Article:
She'd checked the biography out of the library before the election season, but hadn't had a chance to read or even touch it after bringing it home, being busy with the campaign. It was written about one of the more famous mayors of Fillydelphia, a statespony that she'd always looked up to. It was sure to have details from after he retired; perhaps it would have some insight into what a politician could do when their public life came to an end. She made her way unsteadily across the room and stabilized herself against the stand before flipping open the book, struggling to focus her eyes on the page.
The Mare's vision settled on a note that had been slipped into the book, just small enough to fit between the cover and the first page without being noticed. The Mare was lucky that it was open and readable immediately; she doubted that she could have even flipped it over had it been placed with the writing facing the other direction, much less flatten it had it been bent along the creases of past folds. The Mare slowly read through it, and shock over the contents of the note sobered her a bit as she scanned the letter a second time to confirm what she'd read.
It was from Twilight to Big Macintosh, and it appeared to be a love letter. The Mare considered how public knowledge of this note would have been quite awkward for all involved; Big Mac and Fluttershy were expecting their third foal soon. If she'd known about this before the campaign, the scandal might have been enough to -
No. No, she wouldn't have wanted to win that way. Besides, the letter looked old, and like it had been folded and unfolded several times over the years. It had probably been written long before Big Mac and Fluttershy had married. The Mare felt a bit of sympathy for Twilight; the letter was incredibly well written, full of imagery comparable to some of the best romantic poets she'd read, and the feelings it expressed seemed so strong and pure that it struck The Mare as a shame that the letter obviously hadn't worked. Twilight had never dated Big Macintosh. Actually, thinking back, The Mare couldn't remember Twilight ever dating anypony.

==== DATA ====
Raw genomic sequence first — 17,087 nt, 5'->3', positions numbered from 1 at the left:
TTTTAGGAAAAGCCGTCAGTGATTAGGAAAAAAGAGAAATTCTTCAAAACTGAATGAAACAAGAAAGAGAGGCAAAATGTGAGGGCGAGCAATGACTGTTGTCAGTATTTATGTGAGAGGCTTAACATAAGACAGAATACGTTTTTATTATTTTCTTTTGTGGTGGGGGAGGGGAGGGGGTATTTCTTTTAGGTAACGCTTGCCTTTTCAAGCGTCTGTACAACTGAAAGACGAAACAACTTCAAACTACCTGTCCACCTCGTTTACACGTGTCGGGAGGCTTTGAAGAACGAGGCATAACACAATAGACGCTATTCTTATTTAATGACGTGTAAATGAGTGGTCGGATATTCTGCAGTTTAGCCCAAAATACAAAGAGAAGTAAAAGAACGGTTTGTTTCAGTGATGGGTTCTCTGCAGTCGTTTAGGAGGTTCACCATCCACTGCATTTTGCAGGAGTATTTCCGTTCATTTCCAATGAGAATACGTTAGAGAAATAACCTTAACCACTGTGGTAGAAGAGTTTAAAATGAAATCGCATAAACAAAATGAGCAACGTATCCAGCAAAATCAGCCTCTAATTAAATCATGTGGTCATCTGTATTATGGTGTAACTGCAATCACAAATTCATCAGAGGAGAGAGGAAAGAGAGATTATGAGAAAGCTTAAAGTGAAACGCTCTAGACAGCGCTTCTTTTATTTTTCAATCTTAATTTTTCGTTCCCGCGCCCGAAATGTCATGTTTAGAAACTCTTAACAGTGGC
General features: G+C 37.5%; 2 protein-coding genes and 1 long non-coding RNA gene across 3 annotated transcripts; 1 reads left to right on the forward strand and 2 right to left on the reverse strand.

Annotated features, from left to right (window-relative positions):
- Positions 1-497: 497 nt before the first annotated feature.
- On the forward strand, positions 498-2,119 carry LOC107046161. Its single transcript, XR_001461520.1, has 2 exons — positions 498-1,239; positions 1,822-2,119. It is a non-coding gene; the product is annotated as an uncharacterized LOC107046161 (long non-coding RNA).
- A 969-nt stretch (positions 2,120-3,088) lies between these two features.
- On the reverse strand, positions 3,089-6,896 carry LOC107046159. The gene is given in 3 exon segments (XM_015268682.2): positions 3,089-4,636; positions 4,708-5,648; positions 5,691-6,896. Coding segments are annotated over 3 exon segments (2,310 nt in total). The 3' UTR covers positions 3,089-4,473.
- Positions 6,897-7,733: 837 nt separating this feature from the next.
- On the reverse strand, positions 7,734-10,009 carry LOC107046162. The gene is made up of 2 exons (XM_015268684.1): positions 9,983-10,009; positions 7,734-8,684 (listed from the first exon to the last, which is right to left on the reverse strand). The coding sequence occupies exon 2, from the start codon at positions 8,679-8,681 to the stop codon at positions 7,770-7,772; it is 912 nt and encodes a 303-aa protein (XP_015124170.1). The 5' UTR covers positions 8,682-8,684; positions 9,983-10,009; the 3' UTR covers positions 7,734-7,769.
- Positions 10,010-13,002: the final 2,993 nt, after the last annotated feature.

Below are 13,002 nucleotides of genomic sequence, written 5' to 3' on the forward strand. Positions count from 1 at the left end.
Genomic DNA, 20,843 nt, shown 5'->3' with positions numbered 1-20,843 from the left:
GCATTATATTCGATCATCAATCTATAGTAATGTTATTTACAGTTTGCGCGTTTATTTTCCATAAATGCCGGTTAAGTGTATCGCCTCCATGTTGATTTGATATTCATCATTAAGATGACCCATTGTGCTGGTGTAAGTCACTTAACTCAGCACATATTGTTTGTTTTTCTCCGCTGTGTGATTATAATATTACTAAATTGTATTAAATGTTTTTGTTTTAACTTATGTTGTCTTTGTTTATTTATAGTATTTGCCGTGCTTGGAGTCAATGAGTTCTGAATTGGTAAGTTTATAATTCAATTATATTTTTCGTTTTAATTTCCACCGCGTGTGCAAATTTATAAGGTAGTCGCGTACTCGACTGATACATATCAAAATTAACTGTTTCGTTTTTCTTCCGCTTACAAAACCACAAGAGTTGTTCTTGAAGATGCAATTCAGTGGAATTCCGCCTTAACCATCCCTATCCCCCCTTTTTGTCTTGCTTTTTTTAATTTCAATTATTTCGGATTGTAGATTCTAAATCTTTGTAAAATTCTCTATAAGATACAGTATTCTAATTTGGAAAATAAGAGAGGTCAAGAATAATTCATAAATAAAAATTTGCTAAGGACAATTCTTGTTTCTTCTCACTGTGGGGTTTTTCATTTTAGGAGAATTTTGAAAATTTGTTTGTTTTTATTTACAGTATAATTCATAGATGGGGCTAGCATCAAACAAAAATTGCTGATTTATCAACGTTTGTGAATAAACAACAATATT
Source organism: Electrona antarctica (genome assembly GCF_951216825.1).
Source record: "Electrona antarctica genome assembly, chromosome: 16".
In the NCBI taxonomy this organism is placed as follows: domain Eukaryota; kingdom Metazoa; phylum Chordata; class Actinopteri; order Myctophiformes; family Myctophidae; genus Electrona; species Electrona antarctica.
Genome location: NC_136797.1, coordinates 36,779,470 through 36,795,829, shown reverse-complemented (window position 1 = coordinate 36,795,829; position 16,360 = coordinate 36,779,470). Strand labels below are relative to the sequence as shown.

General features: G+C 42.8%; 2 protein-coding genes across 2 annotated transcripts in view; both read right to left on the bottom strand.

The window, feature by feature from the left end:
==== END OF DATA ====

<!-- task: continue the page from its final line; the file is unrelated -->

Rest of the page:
The Mare sighed. That was another thing that she had in common with her victorious opponent; she'd never been in a relationship with anypony either. Straight out of school, she'd become the administrative assistant of the previous mayor, and after taking on more and more of his responsibilities to make up for his incompetence, she'd soundly defeated him in the first mayoral election after she had graduated. After that, she'd just been consumed by her work; she lived and breathed Ponyville, and had never had time for hobbies and stallions. Now, the empty silence of her house reminded that she'd never found romance, never married, never had foals. Hadn't she wanted all that, way back in the distant past of her childhood?
The Mare stared at the love letter for a long time, thinking. She wasn't dead yet. She could still find love, find happiness as The Mare instead of The Mayor, even get a new job in something other than politics. She had a lot of money saved up; she could move to Manehattan. She was sure that there would be plenty of single ponies her age in the largest city in Equestria.
The Mare closed the cover of the book. The dry biography had helped her, she thought, but not in the way she'd expected. She intended to return it to the library in the morning, and tell Twilight that she couldn't accept a position as an advisor; she intended to move out of Ponyville as soon as Twilight was sworn in to office. She left the note inside, in the hope that it would help other ponies as it had helped her.
The Mare smiled; her life wasn't over yet, and she intended to enjoy it to the best of her ability for as long as she could.
• • •
Twilight Sparkle sat, legs folded under her, on a cushion in the center of the library as a classful of young fillies and colts wandered around her tree. Their teacher was trying but failing to keep them all at a respectful volume, and their enthusiasm made the unicorn smile. The population of Ponyville had grown over the decades, but the library was still at its busiest when a local school picked it as the destination for a field trip. Twilight didn't mind; she had become comfortable with being the center of attention.